Natasha Kai, soccer. The Hawaii native's 19 tattoos include hibiscus flowers, the Hawaiian Islands, turtles, her initials written in a tribal language and the names of assorted family members. Greco-Roman wrestler Jake Deitschler has Chinese characters that translate to "God, wrestler warrior" tattooed under his right armpit.
Nine active members of the military qualified for the shooting team. In addition, modern pentathlete Eli Bremer (nephew of L. Paul Bremer, the former head of U.S. rebuilding efforts in Iraq), is a reservist after having served as an Air Force captain; Greco-Roman wrestler Dremiel Byers is an Army staff sergeant; Greco teammate Adam Wheeler spent five years in the Coast Guard; and fencer Seth Kelsey is a second lieutenant in the Air Force.
Judoka Adler Volmar, a onetime Navy medic, served as a bodyguard last year in the presidential campaign of Hillary Clinton. When Volmar was growing up in Haiti his father worked briefly as a driver for that country's then dictator, François Duvalier.
Bryan Volpenhein, rowing. After winning gold as a member of the men's eights boat at the 2004 Athens Games, Volpenhein took a year off to attend culinary school in Seattle. He cooks for teammates and provides a monthly recipe to the U.S. Rowing website, which posts video of him preparing it.
DON'T BLAME HIM
Point guard Jason Kidd, who played in the Sydney Games but missed Athens, is the only player on the men's basketball team who is one-for-one in gold medals.
Based on 2007-08 salaries, that would be Kidd, who earned $19.728 million, just ahead of the $19.491 million taken home by Kobe Bryant. By contrast, a typical athlete at the U.S. Olympic Training Center in Colorado Springs receives free room and board and a monthly stipend between $1,000 and $3,000.
A LITTLE EXTRA
The USOC will pay athletes bonuses of $25,000 for every gold medal they win, $15,000 for every silver and $10,000 for every bronze.
The colleges with the most team members (current students or alums) are Stanford (31), UCLA (19), USC (19), Texas (17), Cal (14) and North Carolina (13).
Valerie Gotay, judo. At the 1992 Barcelona Games, Gotay, then 18, became seriously ill (she thinks from cutting weight for the 106-pound class) and couldn't compete. Plagued by medical problems for two years, she retired. She has since married, had two daughters, separated and returned to judo, building a gym in her barn in Harlingen, Texas. In June she made her second Olympic team -- 16 years after her first -- at 125 pounds.
The five-member archery team has a five-time Olympian (Butch Johnson), a four-time Olympian (Khatuna Lorig), a three-time Olympian (Vic Wunderle), a two-time Olympian (Jennifer Nichols) and a first-time Olympian (Brady Ellison).
The tennis team has two sets of siblings: identical twins Bob and Mike Bryan, the world's No. 2-ranked men's doubles team, and Venus and Serena Williams, the 2000 doubles champs.
Shawn Estrada, the middleweight boxer, has 15 siblings and half-siblings.
Team USA includes athletes who were born in 28 other countries. These 36 Olympians include:
• Bernard Lagat, the world 1,500- and 5,000-meter champ, who won two Olympic medals for Kenya before becoming a U.S. citizen in 2004.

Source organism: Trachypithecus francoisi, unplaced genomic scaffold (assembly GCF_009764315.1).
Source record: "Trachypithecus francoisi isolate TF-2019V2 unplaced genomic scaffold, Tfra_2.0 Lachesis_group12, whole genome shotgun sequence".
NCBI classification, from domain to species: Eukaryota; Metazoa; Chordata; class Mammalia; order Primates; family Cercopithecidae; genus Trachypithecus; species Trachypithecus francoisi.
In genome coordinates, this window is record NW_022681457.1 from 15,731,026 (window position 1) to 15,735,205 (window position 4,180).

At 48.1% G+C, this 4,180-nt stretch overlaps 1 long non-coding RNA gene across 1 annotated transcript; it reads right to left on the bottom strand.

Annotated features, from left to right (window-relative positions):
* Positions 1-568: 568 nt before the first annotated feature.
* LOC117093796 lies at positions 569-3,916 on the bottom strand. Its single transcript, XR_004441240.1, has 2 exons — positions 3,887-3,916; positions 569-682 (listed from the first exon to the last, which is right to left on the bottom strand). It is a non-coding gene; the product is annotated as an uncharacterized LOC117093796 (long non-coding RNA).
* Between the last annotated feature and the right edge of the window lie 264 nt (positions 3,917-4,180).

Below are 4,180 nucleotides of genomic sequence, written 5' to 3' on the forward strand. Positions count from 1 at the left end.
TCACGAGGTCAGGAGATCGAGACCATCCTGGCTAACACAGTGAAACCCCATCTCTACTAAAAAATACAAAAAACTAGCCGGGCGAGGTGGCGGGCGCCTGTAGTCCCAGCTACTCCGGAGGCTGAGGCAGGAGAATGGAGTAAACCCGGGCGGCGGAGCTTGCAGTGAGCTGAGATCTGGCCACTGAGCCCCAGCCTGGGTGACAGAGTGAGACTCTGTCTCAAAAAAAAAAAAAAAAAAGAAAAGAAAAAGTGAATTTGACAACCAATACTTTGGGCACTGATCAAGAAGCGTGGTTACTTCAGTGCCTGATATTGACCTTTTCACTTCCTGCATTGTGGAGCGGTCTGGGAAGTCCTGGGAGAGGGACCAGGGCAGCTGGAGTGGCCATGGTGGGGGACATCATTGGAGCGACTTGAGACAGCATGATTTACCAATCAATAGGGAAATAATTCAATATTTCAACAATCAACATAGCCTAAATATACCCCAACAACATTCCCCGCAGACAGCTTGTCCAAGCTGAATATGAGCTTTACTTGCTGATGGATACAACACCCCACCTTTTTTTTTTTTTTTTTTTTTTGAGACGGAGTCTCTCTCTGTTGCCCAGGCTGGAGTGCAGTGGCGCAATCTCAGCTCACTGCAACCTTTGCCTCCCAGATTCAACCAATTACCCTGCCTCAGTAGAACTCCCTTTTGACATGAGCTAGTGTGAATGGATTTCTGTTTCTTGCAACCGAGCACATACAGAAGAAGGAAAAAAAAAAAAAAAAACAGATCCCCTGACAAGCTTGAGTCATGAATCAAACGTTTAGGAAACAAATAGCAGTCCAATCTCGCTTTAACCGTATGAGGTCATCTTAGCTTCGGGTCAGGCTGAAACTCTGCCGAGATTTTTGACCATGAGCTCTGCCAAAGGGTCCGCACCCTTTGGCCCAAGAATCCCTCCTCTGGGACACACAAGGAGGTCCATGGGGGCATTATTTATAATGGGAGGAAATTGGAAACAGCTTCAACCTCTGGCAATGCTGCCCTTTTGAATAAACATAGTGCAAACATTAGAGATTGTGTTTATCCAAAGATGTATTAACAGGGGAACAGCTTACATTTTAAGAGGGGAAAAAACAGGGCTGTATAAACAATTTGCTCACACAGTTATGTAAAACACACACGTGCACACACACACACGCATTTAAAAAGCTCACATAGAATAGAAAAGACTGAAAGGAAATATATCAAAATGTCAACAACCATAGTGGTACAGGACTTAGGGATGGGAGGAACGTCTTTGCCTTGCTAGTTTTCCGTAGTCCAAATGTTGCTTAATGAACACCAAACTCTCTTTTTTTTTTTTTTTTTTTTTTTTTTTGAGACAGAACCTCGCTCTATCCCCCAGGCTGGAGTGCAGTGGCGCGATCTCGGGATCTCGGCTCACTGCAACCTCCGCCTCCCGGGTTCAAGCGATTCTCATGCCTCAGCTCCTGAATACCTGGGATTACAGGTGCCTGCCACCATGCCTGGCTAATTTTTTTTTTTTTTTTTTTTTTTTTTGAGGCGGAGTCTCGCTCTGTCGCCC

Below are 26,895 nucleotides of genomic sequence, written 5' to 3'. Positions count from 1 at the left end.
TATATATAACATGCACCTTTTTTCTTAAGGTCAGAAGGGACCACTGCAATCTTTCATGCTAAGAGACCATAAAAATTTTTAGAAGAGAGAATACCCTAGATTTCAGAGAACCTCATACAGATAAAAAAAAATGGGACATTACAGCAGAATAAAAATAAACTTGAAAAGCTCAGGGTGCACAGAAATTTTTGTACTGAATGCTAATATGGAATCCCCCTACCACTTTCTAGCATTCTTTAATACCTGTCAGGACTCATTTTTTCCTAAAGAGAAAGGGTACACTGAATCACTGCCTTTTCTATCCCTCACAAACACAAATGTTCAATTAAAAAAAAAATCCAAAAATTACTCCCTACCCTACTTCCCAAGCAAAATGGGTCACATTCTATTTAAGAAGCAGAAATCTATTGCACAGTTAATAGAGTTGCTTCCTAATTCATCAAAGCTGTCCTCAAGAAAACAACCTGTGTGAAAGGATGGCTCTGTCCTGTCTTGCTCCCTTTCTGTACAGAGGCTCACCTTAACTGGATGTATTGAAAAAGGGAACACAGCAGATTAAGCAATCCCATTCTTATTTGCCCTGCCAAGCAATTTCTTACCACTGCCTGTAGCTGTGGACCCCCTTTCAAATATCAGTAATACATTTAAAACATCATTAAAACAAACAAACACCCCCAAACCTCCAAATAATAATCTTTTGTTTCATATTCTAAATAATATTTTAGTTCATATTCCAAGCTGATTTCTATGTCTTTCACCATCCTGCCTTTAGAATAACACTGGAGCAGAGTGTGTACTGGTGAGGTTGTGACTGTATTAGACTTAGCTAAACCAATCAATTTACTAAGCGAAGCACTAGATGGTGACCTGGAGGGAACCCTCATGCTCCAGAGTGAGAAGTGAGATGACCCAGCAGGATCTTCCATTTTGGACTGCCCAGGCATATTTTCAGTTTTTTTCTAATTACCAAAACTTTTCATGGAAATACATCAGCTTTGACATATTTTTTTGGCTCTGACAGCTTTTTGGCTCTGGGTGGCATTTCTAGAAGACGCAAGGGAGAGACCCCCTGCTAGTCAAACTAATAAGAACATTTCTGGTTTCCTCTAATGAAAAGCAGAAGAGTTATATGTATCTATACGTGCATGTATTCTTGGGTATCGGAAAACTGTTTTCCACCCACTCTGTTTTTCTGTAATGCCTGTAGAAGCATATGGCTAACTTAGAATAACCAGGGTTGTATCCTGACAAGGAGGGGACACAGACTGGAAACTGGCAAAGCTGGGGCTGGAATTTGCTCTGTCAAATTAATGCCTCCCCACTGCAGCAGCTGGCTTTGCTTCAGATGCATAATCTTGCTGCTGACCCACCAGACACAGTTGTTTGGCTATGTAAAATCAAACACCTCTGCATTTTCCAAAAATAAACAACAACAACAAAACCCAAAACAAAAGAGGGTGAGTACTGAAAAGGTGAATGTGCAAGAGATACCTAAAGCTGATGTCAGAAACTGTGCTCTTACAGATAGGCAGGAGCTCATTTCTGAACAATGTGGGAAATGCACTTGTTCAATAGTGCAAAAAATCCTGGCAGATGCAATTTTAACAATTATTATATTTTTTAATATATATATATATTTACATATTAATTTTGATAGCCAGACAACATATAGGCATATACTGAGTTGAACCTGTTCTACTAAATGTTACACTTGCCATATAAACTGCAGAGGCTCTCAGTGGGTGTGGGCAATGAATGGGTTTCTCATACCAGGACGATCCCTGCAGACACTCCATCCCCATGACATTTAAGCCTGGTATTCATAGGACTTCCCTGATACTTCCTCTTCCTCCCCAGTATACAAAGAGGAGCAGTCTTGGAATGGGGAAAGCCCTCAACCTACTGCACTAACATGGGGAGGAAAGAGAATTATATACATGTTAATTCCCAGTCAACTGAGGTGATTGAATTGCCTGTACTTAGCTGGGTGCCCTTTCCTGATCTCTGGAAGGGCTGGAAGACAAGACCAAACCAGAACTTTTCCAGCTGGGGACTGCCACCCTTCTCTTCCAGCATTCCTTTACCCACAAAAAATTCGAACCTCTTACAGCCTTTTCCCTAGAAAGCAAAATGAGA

• Lopez Lomong, a 1,500-meter runner and one of the Lost Boys of Sudan; he was separated from his family when fleeing militia members at age six and spent a decade in a refugee camp in Kenya before coming to the U.S. in 2001 with the help of an aid group.
• Bob Malaythong, badminton, who came to the U.S. from Laos in 1989 at age eight with his sister and mother; he eventually worked as a dishwasher, cookie baker and burrito maker to support himself. His badminton teammates Eva Lee and Howard Bach were born in Hong Kong and Vietnam, respectively.
NOT GOING DUTCH
Determined to be a U.S. Olympian someday, backstroker Matt Grevers, then 19, turned down an offer to switch countries and swim for the Netherlands, birthplace of his parents, in the Athens Games. The gamble paid off: At this year's U.S. trials Grevers, an underdog, out-touched star Ryan Lochte in the 100 back to earn a berth in Beijing.
WIN SOME, LOSE SOME
The men's soccer team has Ghanaian-born Freddy Adu, Brazilian-born Benny Feilhaber and Scottish-born Stuart Holden, but it failed to land U.S.-born Giuseppe Rossi. The gifted 21-year-old striker, who grew up in Clifton, N.J., as the son of Italian immigrants, has dual citizenship and decided to play for Italy.
The U.S. now has top-level foreign-born coaches in many of the 28 Summer Olympic sports. While Romanian-born women's gymnastics team director Martha Karolyi (wife of former Olympic coach Bela) may be better known to American fans, the head coach with the biggest global following is women's volleyball's "Jenny" Lang Ping, who starred for China's gold-medal team at the 1984 Games and remains a national hero in her homeland.
Marcie Van Dusen, wrestling. In January the 121-pounder ended the 10-year, 119-match international winning streak of 2004 Olympic champ Saori Yoshida of Japan.
STATE OF THE STATES
Based on hometowns, California produced more members of Team USA (175) than any other state. The runners-up were Texas (44), Pennsylvania (28), Florida (27), New York (25), Washington (19), Illinois (17), Georgia (16), New Jersey (16) and Ohio (16). No team member is from Montana, North Dakota or West Virginia.
Brad Vering, Greco-Roman wrestling, grew up in Howells, Neb. (pop. 632).
ISLAND OF DEFENSE
The only men's water polo player not from California is goalkeeper Brandon Brooks of Hawaii. Including Brooks, the U.S.'s starting water polo goalie at five of the last six Olympics has been from Hawaii.
Melanie Roach, weightlifting. The 117-pounder -- one of 20 mothers on the team -- finally made her first Olympics at age 33. Roach set a world record of 250 pounds in the clean and jerk in 1998 but in 2000 suffered a seemingly career-ending herniated disk. Today, the former gymnast runs a gymnastics school in Sumner, Wash., with her husband, Dan, a four-term state representative. The couple has three kids, including a son who is autistic.